A Quest for Gratitude!

I recently read an article about the impact that gratitude can have on one’s sense of happiness, outlook on life and even impact your health positively. This struck me as interesting and I wanted to know more. Initially I thought, “Well, I’m a grateful person,” but how does one express that.

In another post, I mentioned the VIA Survey of Signature Strengths. Research from that assessment/intervention tool shows that the five strengths most related to happiness are zest, curiosity, hope and optimism, gratitude, and capacity to love and be loved. Imagine my confusion when I looked at my VIA results and found that only two of those markers were found in my top 10. Gratitude was a whooping #13.

That’s when I re-read that article I mentioned earlier.  With gratitude being the most malleable strength, I sought an opportunity to improve its place on my VIA results and my life. Robert Emmons, author of “Thanks!: How the New Science of Gratitude Can Make You Happier” explains that “gratitude is more of an approach to life, more of an attitude. People can have gratitude in spite of illness or the loss of their job or a number of significant life events.”

So how does one impact the most malleable strength? Just as you would any muscle, you have to use it. One way you can do this is by utilizing a gratitude journal. Set an initial goal of writing 3-5 things that you are grateful for in a journal, smartphone, email or whatever forum feels best for you. Commit to doing this every day for a week, month or longer if you desire. Be sure to read your list at night and reflect on the people, experiences, sensations and feelings for which you are grateful that day. You can even expand your journal to include pictures, articles, movie passes or other creative markers of your gratitude. Most importantly, make a conscious effort to recognize and appreciate the people and things that impact you positively.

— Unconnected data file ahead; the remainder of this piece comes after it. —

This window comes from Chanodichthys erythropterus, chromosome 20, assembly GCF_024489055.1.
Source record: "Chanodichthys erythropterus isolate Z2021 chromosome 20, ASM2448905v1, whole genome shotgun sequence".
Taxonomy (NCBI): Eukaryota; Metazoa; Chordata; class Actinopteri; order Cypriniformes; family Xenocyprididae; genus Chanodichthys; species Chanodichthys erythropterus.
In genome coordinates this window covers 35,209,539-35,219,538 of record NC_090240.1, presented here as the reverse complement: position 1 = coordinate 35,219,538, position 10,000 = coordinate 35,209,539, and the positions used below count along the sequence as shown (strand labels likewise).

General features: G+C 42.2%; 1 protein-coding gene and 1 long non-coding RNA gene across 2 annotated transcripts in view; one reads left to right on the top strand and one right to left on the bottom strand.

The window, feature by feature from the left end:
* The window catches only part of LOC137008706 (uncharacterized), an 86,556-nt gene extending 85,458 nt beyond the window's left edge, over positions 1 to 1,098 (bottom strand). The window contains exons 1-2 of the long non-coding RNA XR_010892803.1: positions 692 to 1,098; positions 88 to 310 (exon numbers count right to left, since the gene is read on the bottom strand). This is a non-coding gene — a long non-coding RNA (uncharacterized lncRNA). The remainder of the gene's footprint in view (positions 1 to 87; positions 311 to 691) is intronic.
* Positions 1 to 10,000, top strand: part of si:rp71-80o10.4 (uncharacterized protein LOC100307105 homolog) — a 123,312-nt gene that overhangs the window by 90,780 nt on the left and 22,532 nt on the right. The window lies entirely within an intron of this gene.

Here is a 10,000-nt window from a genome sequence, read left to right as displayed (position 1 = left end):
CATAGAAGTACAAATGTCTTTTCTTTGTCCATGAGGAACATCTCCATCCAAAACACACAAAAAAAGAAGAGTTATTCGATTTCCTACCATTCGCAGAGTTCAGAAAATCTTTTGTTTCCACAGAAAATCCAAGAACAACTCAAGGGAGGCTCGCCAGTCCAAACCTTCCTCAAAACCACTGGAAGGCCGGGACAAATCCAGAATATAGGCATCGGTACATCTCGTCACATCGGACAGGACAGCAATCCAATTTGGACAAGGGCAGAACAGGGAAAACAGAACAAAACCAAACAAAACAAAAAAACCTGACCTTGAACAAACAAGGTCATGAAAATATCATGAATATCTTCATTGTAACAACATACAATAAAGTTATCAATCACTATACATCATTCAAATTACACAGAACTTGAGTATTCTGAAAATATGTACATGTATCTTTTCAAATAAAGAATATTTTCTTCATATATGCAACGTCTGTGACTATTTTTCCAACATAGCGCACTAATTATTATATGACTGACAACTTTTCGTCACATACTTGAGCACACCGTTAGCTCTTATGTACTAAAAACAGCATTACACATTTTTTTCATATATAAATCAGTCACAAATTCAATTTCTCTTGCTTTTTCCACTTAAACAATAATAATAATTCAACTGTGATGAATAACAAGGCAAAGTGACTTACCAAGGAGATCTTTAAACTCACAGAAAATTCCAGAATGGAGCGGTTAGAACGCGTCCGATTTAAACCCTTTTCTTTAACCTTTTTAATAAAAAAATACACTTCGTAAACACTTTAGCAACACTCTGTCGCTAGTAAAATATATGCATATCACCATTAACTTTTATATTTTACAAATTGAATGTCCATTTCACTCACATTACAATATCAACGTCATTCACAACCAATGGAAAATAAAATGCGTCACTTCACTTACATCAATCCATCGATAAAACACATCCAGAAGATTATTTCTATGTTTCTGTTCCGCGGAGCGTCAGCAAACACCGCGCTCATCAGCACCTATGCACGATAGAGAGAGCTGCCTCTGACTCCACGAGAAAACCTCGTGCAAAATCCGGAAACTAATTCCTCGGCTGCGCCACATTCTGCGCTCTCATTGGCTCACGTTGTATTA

Over time, you may notice that you are a bit more compassionate, positive or hopeful. You may find yourself optimistic or even eager to share your feeling of gratefulness with others. You may begin to write thank you notes or others may model themselves after you as the spirit of gratitude acts as a contagion. With the potential to impact yourself, your family and all those around you, why don’t you start today? After all, I am grateful that you took the time to read this post and hope I might be able to spread the gratitude bug, which is much better that than the alternative!

Chantyl Parris, LMSW

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